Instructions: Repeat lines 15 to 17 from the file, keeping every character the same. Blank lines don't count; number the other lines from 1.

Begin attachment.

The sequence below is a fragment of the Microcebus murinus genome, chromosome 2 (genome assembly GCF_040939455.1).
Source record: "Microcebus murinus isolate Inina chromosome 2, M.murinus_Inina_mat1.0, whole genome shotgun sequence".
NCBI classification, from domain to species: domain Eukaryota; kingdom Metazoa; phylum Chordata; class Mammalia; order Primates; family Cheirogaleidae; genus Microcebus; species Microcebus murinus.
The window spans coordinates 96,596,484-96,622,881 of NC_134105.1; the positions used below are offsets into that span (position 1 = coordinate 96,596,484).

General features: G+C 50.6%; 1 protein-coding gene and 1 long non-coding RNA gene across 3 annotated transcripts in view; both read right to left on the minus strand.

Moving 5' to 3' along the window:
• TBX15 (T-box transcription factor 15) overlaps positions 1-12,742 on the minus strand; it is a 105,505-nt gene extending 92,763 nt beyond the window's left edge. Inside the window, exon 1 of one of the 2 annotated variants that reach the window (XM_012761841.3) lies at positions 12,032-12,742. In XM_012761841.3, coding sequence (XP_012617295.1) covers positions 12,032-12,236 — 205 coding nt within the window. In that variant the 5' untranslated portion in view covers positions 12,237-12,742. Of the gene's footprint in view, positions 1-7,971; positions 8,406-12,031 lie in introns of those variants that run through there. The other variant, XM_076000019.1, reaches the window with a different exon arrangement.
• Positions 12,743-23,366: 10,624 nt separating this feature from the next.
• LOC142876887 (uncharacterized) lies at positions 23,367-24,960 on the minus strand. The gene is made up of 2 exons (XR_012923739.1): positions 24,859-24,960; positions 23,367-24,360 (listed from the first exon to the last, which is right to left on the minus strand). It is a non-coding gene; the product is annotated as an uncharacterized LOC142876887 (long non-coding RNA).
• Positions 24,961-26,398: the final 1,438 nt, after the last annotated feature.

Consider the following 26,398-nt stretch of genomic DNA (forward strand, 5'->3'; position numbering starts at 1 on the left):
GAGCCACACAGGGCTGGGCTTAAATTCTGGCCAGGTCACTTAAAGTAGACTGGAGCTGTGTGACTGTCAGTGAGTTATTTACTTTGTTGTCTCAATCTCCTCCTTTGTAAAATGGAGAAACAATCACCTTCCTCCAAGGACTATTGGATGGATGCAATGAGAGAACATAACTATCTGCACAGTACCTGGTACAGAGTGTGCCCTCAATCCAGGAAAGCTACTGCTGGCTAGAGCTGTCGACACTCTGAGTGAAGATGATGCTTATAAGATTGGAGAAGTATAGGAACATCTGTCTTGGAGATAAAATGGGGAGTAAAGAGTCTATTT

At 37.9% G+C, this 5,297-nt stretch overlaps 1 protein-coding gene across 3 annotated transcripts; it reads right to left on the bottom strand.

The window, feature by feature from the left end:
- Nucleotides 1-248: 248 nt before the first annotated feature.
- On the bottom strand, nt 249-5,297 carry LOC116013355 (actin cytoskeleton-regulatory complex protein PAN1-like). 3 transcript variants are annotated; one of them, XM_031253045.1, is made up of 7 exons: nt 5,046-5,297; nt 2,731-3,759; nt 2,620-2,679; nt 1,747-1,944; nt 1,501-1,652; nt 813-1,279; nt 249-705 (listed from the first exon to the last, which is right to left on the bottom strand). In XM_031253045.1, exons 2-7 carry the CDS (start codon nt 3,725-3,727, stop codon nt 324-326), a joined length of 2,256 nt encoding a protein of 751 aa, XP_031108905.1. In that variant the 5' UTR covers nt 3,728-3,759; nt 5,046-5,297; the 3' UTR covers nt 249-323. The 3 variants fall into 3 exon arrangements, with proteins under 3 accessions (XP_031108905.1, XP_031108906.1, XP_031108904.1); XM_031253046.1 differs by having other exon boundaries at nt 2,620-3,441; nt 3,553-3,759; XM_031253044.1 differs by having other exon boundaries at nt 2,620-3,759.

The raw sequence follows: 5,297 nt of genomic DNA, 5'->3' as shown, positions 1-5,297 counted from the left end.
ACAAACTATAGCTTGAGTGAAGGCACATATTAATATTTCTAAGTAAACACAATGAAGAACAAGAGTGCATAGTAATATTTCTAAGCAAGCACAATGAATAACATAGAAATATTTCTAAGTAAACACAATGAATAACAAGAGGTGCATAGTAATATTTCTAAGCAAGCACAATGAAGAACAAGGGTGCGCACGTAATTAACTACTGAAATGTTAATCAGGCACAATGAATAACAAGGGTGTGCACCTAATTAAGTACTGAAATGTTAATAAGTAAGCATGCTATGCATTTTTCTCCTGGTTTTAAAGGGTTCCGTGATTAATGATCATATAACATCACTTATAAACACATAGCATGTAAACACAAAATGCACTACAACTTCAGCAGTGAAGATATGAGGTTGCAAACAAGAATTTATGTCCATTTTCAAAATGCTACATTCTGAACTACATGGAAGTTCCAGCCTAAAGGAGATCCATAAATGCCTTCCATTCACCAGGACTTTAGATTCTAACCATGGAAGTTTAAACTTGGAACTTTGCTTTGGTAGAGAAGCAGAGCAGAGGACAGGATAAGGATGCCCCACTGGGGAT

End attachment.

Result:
- Nucleotides 1-248: 248 nt before the first annotated feature.
- On the bottom strand, nt 249-5,297 carry LOC116013355 (actin cytoskeleton-regulatory complex protein PAN1-like). 3 transcript variants are annotated; one of them, XM_031253045.1, is made up of 7 exons: nt 5,046-5,297; nt 2,731-3,759; nt 2,620-2,679; nt 1,747-1,944; nt 1,501-1,652; nt 813-1,279; nt 249-705 (listed from the first exon to the last, which is right to left on the bottom strand). In XM_031253045.1, exons 2-7 carry the CDS (start codon nt 3,725-3,727, stop codon nt 324-326), a joined length of 2,256 nt encoding a protein of 751 aa, XP_031108905.1. In that variant the 5' UTR covers nt 3,728-3,759; nt 5,046-5,297; the 3' UTR covers nt 249-323. The 3 variants fall into 3 exon arrangements, with proteins under 3 accessions (XP_031108905.1, XP_031108906.1, XP_031108904.1); XM_031253046.1 differs by having other exon boundaries at nt 2,620-3,441; nt 3,553-3,759; XM_031253044.1 differs by having other exon boundaries at nt 2,620-3,759.

The raw sequence follows: 5,297 nt of genomic DNA, 5'->3' as shown, positions 1-5,297 counted from the left end.